In the book My Stroke of Insight, brain scientist Jill Bolte Taylor explains that the natural life span of an emotion—the average time it takes for it to move through the nervous system and body—is only a minute and a half, a mere ninety seconds. After that, we need thoughts to keep the emotion rolling. So, if we wonder why we lock into painful emotional states like anxiety, depression, or rage, we need look no further than our own endless stream of inner dialogue.
Modern neuroscience has discovered a fundamental truth: Neurons that fire together, wire together. When we rehearse a looping set of thoughts and emotions, we create deeply grooved patterns of emotional reactivity. This means that the more you think and rethink about certain experiences, the stronger the memory and the more easily activated the related feelings become.
For example, if a young girl asks her father for help and he either ignores her or reacts with irritation, the emotional pain of rejection may become linked with any number of thoughts or beliefs: “I’m not loved,” “I’m not worth helping,” “I’m weak for wanting help,” “It’s dangerous to ask for help,” “He’s bad. I hate him.”
The more the child gets this response from either parent—or even imagines getting this response—the more the impulse to ask for help becomes paired with the belief that she will be refused and the accompanying feelings (fear or hurt, anger or shame). Years later, she may hesitate to ask for help at all. Or, if she does ask, and the other person so much as pauses or looks distracted, the old feelings instantly take over:She downplays her needs, apologizes, or becomes enraged.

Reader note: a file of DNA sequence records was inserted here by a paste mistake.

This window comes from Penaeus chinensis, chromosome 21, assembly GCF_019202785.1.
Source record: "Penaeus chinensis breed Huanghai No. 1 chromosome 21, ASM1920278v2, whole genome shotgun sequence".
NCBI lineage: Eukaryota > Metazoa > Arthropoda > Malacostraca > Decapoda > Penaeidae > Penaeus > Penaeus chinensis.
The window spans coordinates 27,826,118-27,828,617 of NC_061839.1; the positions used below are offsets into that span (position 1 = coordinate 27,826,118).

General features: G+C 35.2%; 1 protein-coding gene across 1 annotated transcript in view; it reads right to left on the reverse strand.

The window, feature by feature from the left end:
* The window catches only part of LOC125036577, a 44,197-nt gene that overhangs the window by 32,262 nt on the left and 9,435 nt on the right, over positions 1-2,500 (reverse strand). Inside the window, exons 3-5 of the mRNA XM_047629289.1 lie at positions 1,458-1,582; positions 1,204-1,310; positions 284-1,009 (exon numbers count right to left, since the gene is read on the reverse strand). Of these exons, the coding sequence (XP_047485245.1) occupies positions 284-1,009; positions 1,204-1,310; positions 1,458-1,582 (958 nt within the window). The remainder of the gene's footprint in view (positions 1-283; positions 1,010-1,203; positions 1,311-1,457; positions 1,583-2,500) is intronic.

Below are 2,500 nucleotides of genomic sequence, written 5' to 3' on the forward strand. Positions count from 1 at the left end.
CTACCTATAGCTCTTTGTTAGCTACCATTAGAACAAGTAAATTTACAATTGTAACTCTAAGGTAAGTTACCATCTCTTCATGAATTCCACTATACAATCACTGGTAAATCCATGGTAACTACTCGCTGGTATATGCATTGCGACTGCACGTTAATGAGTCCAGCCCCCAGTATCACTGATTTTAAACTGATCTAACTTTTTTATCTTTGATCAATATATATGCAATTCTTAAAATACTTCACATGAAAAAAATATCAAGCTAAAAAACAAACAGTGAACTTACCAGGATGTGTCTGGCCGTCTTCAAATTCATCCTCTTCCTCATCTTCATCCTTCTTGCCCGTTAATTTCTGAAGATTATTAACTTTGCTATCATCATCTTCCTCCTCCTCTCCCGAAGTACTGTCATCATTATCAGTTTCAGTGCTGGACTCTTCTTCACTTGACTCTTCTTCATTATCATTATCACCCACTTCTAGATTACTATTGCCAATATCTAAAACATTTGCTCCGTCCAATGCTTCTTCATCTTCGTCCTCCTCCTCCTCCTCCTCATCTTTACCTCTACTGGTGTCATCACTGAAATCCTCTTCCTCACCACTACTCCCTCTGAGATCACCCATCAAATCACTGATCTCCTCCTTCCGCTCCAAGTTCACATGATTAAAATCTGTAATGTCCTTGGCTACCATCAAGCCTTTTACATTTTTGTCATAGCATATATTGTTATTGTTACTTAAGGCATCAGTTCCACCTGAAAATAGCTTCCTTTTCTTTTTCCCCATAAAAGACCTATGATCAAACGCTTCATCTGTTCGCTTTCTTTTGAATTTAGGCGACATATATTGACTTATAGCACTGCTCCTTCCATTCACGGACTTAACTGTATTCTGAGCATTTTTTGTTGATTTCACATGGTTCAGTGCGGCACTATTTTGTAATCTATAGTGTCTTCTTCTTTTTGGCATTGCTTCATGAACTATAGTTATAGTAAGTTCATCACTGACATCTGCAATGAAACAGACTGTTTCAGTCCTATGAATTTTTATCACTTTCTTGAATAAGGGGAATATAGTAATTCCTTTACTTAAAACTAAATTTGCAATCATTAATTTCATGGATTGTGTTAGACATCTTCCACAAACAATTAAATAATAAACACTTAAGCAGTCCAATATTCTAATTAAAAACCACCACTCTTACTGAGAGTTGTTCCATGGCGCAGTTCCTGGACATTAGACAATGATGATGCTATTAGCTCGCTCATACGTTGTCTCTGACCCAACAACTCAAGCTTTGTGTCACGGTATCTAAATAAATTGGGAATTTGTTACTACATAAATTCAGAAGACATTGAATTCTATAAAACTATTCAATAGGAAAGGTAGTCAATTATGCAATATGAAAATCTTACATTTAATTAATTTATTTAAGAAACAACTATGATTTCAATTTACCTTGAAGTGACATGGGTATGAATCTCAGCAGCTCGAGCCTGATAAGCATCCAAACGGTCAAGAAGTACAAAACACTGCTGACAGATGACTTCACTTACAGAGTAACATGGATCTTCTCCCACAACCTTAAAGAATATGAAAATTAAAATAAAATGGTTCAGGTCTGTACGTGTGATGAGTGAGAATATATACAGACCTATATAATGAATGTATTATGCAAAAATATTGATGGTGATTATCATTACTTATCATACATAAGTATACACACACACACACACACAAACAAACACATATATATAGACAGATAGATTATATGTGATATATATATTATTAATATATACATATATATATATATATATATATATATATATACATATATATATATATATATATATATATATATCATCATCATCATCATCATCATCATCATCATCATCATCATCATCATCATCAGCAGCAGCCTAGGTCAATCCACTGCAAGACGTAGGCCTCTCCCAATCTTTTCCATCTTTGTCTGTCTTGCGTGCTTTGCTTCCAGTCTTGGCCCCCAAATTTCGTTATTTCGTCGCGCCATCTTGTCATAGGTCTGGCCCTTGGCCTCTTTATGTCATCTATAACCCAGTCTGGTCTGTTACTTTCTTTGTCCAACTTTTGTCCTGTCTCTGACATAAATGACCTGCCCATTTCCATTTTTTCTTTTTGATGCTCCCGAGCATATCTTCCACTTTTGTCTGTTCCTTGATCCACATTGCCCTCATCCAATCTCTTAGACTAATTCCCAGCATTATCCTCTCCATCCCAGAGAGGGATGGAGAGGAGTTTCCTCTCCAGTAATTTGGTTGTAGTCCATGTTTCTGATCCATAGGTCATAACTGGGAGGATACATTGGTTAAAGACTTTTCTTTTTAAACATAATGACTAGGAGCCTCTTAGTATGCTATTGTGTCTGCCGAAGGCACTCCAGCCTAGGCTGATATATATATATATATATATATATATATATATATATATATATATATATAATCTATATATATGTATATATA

Unless we learn to recognize and interrupt our compulsive thinking,these ingrained emotionaland behavioralpatterns continue to strengthen over time. Fortunately, it’s possible to break out of this patterning.
Researcher Benjamin Libet discovered that the part of the brain responsible for movement activates a quarter-second before we become aware of our intention to move. There is then another quarter-second before the movement begins. What does this mean? First, it casts an interesting light on what we call “free will”—before we make a conscious decision, our brain has already set the gears in motion! But secondly, it offers us an opportunity.
Say you’ve been obsessing about having a cigarette. During the space between impulse (“I need to smoke a cigarette”) and action (reaching for the pack), there is room for choice. Author Tara Bennett-Goleman named this space “the magic quarter-second.” Mindfulness enables us to take advantage of it.
By catching our thoughts in the magic quarter-second, we’re able to act from a wiser place, interrupting the circling of compulsive thinking that fuels anxiety and other painful emotions. For instance, if our child asks us to play a game and we automatically think “I’m too busy,” we might pause and choose to spend some time with her. If we’ve been caught up in composing an angry e-mail, we might pause and decide not to press the send button.